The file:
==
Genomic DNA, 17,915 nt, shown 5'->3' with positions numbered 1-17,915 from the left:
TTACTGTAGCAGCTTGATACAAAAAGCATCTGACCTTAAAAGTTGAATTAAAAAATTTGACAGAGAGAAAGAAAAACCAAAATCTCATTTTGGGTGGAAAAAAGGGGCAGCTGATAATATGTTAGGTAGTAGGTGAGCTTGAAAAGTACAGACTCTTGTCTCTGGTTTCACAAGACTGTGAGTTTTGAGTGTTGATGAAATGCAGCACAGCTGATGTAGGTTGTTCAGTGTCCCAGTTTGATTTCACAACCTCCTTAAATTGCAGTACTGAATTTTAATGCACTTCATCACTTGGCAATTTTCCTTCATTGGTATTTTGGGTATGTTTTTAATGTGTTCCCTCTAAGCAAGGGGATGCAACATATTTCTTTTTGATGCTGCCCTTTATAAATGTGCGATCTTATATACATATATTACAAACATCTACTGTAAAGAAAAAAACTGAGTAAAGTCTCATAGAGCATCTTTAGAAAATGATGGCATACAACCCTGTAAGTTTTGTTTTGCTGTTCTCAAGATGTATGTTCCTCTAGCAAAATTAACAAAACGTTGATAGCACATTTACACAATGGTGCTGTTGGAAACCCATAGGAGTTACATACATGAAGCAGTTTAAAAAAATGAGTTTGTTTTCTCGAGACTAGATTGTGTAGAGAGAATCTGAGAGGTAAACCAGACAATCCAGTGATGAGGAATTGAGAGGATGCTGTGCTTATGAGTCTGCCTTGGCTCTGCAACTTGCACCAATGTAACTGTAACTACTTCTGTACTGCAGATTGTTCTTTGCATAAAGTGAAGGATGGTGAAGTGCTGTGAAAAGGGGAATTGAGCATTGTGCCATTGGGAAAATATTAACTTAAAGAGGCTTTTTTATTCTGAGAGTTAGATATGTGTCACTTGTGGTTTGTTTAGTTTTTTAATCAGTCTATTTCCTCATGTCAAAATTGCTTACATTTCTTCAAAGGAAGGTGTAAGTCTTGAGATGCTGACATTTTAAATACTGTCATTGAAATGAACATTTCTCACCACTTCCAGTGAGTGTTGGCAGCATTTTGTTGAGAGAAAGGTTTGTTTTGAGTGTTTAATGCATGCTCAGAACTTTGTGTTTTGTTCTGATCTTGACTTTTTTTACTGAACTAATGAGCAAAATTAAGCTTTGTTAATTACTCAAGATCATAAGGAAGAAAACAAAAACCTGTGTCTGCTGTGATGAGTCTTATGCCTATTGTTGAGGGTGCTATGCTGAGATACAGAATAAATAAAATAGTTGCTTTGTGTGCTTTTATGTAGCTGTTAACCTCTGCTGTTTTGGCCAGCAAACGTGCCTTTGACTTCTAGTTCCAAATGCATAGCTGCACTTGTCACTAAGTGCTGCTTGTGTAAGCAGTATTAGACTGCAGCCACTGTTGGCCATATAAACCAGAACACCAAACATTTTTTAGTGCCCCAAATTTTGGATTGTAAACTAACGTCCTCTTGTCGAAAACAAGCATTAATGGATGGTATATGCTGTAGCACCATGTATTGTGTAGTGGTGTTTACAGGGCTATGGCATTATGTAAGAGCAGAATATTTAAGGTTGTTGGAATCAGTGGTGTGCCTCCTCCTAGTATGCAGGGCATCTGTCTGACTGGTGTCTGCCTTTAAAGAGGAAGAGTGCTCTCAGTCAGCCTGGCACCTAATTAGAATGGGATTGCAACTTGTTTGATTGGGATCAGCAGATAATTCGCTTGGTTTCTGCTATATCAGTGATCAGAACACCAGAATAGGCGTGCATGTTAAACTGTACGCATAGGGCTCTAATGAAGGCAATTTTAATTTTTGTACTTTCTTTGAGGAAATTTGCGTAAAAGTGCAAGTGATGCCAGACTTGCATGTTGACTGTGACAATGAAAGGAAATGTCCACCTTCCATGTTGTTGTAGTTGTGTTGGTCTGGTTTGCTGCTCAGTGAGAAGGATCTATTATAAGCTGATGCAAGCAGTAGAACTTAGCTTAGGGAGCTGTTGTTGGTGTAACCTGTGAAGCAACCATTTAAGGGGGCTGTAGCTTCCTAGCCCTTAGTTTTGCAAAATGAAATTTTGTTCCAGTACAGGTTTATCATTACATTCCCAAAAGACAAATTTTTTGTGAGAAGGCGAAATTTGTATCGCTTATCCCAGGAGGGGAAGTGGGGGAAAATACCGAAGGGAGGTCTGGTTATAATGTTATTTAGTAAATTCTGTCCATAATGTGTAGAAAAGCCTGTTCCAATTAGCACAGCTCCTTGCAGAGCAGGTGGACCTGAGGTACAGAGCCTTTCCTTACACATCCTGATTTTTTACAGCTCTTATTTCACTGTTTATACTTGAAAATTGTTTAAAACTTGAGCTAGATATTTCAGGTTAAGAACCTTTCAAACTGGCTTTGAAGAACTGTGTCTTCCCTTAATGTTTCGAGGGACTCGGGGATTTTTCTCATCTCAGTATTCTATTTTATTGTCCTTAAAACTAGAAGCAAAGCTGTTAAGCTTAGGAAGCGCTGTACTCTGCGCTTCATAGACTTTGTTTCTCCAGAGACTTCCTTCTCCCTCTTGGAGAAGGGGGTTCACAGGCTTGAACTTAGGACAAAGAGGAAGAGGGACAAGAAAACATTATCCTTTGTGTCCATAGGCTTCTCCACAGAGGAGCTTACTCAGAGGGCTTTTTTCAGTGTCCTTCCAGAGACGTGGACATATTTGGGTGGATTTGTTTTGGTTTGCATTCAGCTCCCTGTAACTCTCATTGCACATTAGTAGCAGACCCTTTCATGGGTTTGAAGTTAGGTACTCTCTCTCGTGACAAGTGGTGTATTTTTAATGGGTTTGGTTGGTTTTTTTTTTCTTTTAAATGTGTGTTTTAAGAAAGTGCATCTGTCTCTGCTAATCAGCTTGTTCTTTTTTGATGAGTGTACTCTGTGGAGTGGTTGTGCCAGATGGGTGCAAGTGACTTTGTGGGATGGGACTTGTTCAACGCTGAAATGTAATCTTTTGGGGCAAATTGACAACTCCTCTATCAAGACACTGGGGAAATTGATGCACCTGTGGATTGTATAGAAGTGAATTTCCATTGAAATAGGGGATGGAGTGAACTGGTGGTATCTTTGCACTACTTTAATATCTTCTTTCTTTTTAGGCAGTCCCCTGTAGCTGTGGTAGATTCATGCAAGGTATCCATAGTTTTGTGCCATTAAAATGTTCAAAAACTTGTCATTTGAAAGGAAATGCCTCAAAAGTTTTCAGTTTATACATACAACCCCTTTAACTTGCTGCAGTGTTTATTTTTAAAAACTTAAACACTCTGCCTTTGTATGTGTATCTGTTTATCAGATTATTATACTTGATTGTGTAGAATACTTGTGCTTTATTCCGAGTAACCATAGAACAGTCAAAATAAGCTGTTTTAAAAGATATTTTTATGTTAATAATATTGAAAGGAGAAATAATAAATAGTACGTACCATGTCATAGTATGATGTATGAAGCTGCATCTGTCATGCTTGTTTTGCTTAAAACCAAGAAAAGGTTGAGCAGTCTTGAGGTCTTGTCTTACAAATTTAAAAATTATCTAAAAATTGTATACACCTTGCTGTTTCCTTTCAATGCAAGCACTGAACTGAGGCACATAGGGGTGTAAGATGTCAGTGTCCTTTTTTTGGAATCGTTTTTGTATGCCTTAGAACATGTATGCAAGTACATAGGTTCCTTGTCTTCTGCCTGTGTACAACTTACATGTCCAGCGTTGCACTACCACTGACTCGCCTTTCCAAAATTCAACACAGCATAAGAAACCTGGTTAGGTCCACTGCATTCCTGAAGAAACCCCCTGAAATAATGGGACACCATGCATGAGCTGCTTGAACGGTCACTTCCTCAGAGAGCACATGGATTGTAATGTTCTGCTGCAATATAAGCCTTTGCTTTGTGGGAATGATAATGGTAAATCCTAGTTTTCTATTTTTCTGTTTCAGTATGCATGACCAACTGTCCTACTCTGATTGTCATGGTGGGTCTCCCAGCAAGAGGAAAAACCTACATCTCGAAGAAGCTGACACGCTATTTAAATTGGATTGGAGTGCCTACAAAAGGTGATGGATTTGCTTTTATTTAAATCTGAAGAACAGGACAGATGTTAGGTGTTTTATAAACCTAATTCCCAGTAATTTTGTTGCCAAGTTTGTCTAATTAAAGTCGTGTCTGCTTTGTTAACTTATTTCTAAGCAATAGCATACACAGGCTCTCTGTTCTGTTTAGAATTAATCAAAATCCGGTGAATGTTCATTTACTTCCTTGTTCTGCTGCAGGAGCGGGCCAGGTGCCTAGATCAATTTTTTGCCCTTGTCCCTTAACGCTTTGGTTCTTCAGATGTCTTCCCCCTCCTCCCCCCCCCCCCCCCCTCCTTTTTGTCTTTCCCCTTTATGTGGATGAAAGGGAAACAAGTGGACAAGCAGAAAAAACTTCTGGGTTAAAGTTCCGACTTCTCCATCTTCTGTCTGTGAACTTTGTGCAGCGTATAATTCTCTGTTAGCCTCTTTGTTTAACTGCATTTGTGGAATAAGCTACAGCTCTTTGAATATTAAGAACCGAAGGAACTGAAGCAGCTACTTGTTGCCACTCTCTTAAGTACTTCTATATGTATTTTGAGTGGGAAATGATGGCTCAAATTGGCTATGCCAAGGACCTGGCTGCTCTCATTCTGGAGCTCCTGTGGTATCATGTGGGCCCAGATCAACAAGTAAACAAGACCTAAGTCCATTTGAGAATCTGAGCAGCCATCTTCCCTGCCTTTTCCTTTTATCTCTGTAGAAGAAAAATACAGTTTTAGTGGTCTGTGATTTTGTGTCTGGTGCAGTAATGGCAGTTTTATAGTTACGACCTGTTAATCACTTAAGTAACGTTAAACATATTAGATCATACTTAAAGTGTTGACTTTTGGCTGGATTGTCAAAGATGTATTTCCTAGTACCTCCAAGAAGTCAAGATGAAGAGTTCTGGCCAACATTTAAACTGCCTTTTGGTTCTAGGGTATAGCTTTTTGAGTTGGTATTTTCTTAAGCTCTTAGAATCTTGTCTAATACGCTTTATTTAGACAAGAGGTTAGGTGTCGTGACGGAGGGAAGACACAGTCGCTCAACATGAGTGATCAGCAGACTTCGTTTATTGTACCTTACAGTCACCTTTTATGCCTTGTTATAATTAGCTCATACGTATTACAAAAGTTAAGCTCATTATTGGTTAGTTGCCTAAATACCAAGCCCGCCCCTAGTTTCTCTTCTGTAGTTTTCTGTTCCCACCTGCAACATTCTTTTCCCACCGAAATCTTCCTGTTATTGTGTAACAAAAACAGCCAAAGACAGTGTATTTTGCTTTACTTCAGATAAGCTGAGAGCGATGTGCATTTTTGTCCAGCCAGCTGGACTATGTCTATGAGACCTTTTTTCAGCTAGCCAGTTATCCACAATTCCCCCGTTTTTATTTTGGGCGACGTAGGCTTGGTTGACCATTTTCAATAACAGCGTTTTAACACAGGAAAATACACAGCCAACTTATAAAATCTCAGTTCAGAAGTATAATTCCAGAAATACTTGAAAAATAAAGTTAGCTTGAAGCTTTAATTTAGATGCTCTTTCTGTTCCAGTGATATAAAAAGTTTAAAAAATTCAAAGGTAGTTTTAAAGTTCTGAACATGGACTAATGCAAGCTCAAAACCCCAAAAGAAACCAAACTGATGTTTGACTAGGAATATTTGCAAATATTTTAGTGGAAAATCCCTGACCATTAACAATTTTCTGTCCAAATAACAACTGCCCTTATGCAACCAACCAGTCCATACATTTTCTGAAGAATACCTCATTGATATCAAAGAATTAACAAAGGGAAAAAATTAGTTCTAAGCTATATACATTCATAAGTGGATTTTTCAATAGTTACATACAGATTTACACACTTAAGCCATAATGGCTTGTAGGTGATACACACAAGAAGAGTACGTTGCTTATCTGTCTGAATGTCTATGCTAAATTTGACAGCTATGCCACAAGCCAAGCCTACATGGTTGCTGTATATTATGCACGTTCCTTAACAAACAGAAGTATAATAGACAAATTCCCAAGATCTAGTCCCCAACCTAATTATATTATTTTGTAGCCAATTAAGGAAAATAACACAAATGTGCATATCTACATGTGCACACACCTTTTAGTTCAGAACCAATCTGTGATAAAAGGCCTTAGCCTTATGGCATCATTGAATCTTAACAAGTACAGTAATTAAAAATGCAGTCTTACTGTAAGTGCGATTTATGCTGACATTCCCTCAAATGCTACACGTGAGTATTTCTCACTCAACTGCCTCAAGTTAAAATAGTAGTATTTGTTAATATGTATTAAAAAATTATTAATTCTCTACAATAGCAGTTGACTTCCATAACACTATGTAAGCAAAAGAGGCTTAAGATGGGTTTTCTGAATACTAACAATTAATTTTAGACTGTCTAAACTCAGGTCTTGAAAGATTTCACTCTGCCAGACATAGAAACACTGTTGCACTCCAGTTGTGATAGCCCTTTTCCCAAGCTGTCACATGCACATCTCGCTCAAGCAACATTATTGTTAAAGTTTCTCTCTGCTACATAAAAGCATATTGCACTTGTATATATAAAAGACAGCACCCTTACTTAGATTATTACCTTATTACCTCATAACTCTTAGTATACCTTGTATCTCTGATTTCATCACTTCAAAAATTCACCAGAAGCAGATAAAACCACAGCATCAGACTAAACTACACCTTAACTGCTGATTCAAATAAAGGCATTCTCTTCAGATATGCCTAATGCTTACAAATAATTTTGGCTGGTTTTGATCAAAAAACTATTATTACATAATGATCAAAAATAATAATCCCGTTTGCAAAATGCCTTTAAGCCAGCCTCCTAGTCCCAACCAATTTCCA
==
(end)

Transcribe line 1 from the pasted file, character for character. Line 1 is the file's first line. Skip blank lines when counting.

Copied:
Genomic DNA, 17,915 nt, shown 5'->3' with positions numbered 1-17,915 from the left: